Wasabi, also called Japanese Horseradish, is a plant in the Brassicaceae
family, also called brassicas
. Other plants in this family include cabbage, broccoli, radish and cress.
Wasabi root contains isothiocyanates which cause the heat sensation you feel when you eat it - this is not to be mistaken with an allergic reaction. Isothiocyanate is also found in other horseradishes, garlic and mustard seeds.
There are a few case studies of allergic reactions to wasabi and the offending allergen has not yet been correctly identified due to the small amount of cases. The most likely candidates are defensin proteins
, profilin proteins
or PR-10 proteins, commonly referred to as Bet v 1 proteins
. The latter is the protein associated with Pollen Food Allergy Syndrome
which causes oral allergy type symptoms.
Although fresh wasabi does not contain sulphites when it is packaged and processed it will contain sulphites
as preservatives. Sulphites are inorganic salts and have the potential to cause symptoms of food intolerance to those sensitive to sulphites, this food intolerance is more common in asthmatics. An improvement in symptoms can be made with a change to a low sulphite diet.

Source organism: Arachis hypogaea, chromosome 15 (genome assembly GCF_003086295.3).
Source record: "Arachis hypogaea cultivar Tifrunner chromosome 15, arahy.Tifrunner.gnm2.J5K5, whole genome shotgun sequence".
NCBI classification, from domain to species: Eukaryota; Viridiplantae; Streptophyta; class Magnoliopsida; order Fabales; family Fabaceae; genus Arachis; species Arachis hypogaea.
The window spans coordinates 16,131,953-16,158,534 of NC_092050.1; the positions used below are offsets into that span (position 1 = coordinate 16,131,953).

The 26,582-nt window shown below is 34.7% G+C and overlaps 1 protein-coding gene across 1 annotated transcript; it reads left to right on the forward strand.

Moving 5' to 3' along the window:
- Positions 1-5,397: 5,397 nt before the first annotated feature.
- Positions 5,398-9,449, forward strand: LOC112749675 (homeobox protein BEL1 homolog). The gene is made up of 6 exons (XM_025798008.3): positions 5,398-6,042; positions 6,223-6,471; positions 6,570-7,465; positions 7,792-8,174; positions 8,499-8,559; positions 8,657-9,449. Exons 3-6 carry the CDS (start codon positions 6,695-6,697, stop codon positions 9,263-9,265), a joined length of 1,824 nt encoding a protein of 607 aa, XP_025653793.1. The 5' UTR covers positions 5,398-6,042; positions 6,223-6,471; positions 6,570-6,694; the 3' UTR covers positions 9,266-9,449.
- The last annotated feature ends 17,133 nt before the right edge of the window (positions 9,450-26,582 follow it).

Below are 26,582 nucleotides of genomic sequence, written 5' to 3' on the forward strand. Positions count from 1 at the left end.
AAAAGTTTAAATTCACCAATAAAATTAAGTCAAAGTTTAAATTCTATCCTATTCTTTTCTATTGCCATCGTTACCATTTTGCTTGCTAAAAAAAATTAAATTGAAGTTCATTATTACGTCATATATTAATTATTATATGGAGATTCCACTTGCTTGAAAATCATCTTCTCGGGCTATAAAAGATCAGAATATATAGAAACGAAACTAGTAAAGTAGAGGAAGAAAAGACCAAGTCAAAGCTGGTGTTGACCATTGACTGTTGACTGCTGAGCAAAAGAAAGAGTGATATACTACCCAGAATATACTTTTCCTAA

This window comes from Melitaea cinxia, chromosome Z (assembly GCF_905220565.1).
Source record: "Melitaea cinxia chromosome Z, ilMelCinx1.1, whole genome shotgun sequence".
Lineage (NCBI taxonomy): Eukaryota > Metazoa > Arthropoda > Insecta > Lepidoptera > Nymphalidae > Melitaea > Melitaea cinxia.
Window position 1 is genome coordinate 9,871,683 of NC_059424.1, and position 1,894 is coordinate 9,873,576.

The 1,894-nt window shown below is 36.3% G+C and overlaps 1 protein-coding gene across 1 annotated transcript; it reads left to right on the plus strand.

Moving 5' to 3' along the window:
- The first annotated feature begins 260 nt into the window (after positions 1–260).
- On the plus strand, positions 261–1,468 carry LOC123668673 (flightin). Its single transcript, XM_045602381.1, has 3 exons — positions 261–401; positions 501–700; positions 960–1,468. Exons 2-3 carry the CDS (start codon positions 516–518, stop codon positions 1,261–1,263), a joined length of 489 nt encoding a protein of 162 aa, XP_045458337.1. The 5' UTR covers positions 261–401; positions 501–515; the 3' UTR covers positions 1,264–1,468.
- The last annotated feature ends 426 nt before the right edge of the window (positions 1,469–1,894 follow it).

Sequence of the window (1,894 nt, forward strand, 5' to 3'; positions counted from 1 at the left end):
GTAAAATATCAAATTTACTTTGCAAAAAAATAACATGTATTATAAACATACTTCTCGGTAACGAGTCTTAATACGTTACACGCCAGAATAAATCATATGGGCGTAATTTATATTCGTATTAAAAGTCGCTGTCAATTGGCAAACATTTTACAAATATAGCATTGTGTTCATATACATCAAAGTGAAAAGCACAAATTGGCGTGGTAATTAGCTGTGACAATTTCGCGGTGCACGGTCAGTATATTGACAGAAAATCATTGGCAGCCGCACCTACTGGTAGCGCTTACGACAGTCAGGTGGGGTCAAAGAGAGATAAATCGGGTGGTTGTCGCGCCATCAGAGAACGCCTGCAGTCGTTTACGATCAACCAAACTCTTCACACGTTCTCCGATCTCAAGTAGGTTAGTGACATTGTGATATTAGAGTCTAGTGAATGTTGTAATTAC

Wasabi is a low FODMAP food. FODMAP FODMAP
stands for F
olyols. Foods high in FODMAPs can cause symptoms of food intolerance, affecting the gastro intestinal system and this can be mistaken for a true IgE food allergy.
Wasabi is a food high in salicylates. Salicylates
have the potential to cause gastrointestinal food intolerance symptoms in people who are sensitive to salicylates.
You can read more about Food Intolerances
on the dedicated Food Intolerance Page.
Wasabi is associated with contact allergic dermatitis from isothiocyanates if they come into contact with the skin.
Wasabi is also considered to be linked in some cases to Pollen Food Allergy Syndrome
Other plants in the Brassicaea
family are canola (rapeseed), broccoli, cabbage, cauliflower, kale, kohlrabi, swede, turnip, cress, radish and mustard. If you are allergic to may of these foods then there is a possibility you will also be unable to eat wasabi.
Unlocking the science of wasabi
Science Direct - Wasabi
FODMAPedia - Wasabi
Articles and Journals
Pollen Food Allergy Syndrome Caused by Japanese Radish: A Case Report, 2023
Oral Allergy Syndrome Caused By Japanese Radish: A Case Report, 2021
A case of hand urticaria, lip angioedema, and oropharyngeal pruritus induced by Japanese radish through IgE-mediated immediate allergic reaction, 2021
Which Fruits and Vegetables Should Be Excluded from a Low-Salicylate Diet? An Analysis of Salicylic Acid in Foodstuffs in Taiwan, 2018
Contact allergy from latex in a patient with anaphylaxis due to wasabi and fruits, 1999
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